Since 2005 I've earned twenty-one 15s caps and seven 7s caps. I have spent ten years with the National Team, including age grade, and I know every year in the programme has helped shape me into the person I am today.
Where did the idea for APTOELLA come about?
I always found rugby clothing very unflattering and uncomfortable. I believe when you make a team you should be proud to wear your team's apparel and the team apparel should make you look good. It was typical that when I would receive five items of kit I would maybe like one or two of them. I think players do not complain because they assume the gear is free or highly discounted when, in fact, it rarely is. Players are generally paying for kit whether it be through season dues or fundraising efforts.
The other factor that bothered me was every year major companies would change the design of their products slightly so that you would need to repurchase a whole team set. This is a great marketing tool, but not practical and very costly for clubs, teams and the individual player. This was an issue we struggled with even on the National team. Every tour we would have to pay for a whole new set of kit because the style had changed and there were new players on the squad. I feel like a lot of rugby companies are not trying to help athletes, they are just trying to profit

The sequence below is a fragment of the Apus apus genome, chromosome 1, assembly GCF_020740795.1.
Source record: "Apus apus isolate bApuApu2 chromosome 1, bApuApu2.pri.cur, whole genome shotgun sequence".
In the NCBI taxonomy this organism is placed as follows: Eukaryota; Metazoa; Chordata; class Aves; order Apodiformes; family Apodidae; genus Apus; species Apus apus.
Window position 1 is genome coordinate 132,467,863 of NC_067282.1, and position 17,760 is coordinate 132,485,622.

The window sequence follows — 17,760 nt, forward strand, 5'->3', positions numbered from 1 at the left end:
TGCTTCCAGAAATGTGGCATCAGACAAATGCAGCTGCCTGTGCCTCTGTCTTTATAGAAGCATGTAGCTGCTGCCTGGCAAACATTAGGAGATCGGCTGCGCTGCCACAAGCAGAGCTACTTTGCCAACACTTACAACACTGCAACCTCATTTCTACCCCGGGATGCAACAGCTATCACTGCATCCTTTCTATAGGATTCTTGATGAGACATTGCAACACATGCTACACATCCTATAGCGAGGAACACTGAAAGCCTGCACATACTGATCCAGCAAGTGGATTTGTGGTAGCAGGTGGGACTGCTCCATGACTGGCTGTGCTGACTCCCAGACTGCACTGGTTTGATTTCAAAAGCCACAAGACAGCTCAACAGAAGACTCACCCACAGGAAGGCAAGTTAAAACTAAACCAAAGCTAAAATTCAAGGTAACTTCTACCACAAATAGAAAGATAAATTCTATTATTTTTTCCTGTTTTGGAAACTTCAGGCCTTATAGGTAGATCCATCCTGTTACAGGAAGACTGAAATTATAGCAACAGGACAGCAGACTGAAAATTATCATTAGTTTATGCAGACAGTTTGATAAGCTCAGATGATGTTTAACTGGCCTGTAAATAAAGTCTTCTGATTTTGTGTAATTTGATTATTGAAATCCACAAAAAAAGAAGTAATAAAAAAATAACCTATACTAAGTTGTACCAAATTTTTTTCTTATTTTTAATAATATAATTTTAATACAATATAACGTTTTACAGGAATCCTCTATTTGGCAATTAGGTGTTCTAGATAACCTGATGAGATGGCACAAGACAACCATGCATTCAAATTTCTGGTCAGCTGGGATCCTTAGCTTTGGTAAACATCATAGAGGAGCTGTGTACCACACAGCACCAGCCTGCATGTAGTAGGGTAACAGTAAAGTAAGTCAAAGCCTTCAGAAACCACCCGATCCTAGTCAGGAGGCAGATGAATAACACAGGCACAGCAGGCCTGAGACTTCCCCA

off of them.
I knew I wanted to make a company that had woman's best interest at heart. APTOELLA's vision is to inspire, celebrate and empower female athletes around the world. That is how we hope to measure success and why APTOELLA jumped on board when Scrum Queens asked if we would be interested in sponsoring prizes for the 2013 award winners.
Tell us how you set it up?